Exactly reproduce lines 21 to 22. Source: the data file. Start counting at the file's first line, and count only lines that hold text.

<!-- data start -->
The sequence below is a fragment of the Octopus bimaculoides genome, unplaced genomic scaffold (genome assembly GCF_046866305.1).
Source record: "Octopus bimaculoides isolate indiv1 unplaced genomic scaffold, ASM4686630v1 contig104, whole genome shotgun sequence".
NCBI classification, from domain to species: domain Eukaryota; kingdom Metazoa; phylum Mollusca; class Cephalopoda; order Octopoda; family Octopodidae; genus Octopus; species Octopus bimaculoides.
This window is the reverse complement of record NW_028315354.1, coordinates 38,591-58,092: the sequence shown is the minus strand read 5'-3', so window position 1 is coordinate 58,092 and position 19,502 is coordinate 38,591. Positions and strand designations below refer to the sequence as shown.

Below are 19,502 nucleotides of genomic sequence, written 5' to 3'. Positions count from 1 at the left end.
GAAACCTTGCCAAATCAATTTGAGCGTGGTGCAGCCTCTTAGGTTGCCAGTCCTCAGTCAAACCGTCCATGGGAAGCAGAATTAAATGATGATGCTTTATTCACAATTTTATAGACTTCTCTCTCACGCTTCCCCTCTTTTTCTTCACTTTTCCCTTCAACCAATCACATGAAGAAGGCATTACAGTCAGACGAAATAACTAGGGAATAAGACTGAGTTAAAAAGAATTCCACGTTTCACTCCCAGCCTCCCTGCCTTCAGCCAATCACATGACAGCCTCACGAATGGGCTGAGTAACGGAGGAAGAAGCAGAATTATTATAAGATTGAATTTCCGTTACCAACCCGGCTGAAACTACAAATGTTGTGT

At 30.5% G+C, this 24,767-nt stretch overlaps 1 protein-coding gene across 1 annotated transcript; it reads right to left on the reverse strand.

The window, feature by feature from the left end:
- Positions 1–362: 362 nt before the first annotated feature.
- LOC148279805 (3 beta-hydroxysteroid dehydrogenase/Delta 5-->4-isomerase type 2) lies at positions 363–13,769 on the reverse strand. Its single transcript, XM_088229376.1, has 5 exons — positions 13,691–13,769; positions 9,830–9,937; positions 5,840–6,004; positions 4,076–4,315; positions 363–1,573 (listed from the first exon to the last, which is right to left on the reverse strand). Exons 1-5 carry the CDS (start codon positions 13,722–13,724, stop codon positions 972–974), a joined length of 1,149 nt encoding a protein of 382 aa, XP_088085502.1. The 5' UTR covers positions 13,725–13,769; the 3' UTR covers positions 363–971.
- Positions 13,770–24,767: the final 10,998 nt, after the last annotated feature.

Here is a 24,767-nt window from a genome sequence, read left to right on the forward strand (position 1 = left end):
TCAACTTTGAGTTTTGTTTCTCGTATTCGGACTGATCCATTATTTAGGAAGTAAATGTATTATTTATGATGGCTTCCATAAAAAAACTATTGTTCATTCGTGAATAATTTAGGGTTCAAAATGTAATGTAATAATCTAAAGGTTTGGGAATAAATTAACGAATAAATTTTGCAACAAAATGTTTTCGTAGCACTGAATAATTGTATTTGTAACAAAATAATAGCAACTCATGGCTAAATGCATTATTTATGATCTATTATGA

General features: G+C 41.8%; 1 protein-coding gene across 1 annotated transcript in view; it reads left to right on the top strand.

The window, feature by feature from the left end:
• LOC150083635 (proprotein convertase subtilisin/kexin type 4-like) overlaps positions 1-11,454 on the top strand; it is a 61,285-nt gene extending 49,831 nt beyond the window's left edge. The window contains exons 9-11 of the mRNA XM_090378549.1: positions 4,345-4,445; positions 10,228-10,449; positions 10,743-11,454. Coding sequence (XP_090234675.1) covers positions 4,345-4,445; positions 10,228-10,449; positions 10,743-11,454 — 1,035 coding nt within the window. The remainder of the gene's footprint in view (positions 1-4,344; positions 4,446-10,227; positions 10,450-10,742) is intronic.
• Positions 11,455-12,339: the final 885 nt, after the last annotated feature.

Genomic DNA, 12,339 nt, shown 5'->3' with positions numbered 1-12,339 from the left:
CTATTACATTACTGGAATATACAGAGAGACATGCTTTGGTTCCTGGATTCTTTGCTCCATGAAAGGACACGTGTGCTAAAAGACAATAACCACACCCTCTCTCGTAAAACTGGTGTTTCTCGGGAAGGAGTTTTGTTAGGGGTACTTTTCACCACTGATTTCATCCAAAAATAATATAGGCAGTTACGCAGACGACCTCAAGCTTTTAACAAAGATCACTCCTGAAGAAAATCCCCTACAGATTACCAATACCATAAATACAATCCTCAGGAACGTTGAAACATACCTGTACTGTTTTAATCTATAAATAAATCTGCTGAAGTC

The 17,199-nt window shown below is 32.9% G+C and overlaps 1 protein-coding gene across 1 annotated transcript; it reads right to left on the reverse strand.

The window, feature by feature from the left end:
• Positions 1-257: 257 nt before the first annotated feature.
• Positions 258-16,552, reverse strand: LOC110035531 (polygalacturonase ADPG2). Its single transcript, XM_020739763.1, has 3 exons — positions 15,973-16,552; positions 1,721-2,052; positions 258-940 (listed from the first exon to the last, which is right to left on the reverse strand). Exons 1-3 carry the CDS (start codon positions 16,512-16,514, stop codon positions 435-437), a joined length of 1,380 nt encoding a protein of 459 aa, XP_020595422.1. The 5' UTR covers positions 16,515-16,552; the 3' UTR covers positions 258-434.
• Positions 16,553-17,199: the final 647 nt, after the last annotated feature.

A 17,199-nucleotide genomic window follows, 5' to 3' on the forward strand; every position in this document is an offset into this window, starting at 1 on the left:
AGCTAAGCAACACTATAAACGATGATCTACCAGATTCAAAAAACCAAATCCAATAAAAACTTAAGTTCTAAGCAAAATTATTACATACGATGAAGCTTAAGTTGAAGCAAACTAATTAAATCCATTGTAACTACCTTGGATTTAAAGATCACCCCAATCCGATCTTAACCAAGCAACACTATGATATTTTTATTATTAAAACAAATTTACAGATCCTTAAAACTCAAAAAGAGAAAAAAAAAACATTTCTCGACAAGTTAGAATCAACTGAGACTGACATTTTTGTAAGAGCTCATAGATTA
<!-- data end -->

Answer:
The window, feature by feature from the left end:
• Positions 1-257: 257 nt before the first annotated feature.